Suppose I hope to use my money to do good some day, but for now I am investing it and aiming to maximize my returns. I face the question: how much risk should I be willing to bear? Should I pursue safe investments, or riskier investments with higher returns?
My knee-jerk response is to say “An altruist should be risk neutral. If you have twice as much money, you can do twice as much good. Sure, there are some diminishing returns, but my own investment is minuscule compared to an entire world full of philanthropists. So in the regime where I am investing, returns are roughly linear.” (I might revise this picture if I thought that I was a very unusual philanthropist, and that few others would invest in the same charitable causes as me—in that case I alone might represent a significant fraction of charitable investment in my causes of choice, so I should expect to personally run into diminishing returns.)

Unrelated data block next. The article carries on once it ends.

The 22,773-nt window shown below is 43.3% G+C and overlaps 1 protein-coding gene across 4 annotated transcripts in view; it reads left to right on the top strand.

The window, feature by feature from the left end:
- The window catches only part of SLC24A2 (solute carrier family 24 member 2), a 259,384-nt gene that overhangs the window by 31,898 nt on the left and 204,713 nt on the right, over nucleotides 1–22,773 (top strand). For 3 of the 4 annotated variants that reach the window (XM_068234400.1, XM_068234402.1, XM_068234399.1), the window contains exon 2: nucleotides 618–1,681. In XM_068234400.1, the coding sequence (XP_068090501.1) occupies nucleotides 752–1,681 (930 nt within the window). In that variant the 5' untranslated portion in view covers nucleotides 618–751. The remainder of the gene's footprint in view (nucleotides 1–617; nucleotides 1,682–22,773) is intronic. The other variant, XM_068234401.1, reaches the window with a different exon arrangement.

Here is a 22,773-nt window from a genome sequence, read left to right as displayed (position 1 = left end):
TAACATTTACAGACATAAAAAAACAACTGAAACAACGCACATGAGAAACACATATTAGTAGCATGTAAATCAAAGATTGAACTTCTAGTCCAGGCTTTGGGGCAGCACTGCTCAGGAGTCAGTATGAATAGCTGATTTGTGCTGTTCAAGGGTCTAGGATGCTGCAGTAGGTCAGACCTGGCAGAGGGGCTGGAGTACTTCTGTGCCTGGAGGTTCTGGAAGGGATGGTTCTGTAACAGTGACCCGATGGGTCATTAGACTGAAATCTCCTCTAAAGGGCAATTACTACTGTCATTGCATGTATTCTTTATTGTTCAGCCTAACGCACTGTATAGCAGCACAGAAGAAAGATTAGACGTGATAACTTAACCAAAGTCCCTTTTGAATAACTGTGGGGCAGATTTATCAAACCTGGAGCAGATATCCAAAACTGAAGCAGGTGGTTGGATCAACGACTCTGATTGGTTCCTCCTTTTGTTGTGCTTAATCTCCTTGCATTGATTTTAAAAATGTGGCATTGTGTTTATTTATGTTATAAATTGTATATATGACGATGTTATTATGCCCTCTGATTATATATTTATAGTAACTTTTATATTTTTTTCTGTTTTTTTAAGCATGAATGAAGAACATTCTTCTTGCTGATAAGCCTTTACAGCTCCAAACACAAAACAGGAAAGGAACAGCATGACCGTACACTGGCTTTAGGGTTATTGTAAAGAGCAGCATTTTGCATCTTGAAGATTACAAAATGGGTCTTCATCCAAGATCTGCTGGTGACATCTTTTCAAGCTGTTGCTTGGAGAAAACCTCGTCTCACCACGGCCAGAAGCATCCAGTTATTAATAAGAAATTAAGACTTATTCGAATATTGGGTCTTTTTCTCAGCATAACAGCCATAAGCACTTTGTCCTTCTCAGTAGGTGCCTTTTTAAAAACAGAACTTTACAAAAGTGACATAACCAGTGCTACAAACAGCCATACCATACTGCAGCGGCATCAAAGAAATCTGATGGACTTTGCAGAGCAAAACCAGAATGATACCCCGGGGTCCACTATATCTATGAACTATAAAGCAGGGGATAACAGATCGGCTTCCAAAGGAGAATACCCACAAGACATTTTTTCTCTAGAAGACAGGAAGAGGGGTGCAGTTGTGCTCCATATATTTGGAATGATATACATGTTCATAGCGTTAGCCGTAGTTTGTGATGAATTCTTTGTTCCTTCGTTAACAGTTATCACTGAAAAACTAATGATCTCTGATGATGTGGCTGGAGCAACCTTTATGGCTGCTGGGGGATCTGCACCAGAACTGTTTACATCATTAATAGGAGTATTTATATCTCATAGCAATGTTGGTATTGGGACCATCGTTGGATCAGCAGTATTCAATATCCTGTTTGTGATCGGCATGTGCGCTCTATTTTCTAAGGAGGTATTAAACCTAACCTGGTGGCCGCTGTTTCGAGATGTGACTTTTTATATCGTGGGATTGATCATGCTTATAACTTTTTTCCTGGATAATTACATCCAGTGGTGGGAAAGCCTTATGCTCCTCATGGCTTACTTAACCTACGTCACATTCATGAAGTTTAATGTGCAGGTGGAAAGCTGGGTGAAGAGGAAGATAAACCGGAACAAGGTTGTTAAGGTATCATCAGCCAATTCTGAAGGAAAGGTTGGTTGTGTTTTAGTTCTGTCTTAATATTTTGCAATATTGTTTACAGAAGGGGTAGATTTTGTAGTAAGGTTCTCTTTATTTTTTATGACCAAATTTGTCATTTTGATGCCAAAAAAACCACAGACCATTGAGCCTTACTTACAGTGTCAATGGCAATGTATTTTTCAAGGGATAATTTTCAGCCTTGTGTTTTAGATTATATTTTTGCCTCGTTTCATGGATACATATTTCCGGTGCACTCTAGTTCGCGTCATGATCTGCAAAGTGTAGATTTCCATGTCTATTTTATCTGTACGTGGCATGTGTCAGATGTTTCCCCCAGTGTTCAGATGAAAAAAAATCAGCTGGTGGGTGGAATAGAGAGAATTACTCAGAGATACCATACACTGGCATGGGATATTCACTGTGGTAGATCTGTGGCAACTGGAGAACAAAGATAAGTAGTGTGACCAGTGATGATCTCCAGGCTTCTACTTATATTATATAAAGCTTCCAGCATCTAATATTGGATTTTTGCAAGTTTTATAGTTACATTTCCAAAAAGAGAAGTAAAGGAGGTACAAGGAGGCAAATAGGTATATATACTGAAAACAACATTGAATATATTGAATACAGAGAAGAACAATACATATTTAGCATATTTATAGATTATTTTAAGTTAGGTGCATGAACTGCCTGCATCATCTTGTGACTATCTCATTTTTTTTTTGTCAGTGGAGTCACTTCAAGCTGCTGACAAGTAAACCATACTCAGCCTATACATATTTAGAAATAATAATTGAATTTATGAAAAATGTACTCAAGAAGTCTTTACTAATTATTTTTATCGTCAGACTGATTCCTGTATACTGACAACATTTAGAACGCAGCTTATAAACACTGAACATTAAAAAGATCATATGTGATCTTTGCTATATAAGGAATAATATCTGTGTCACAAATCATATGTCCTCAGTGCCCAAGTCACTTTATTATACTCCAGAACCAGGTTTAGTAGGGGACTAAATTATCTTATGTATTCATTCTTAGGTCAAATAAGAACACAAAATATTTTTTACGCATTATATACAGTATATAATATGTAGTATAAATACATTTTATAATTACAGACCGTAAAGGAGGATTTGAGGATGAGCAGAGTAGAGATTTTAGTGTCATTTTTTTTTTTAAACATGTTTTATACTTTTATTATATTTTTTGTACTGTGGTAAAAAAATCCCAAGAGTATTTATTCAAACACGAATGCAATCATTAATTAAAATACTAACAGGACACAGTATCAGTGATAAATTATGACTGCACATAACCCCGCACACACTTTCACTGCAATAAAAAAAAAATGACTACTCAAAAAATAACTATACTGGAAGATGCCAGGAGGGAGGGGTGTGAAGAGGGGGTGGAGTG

But on closer inspection there is something fishy about this reasoning. I don’t have great data on the responsiveness of charitable giving to market performance, but at the individual level it seems that the elasticity of charitable giving to income is about 1—if I am 50% richer (in one possible world than another), I tend to give 50% more to charity. So in worlds where markets do well, we should expect charities to have more money. If markets (rather, the average investor) do 10% better, I should expect 10% more money to be available for any particular charitable cause, regardless of how many donors it has. Read the rest of this entry »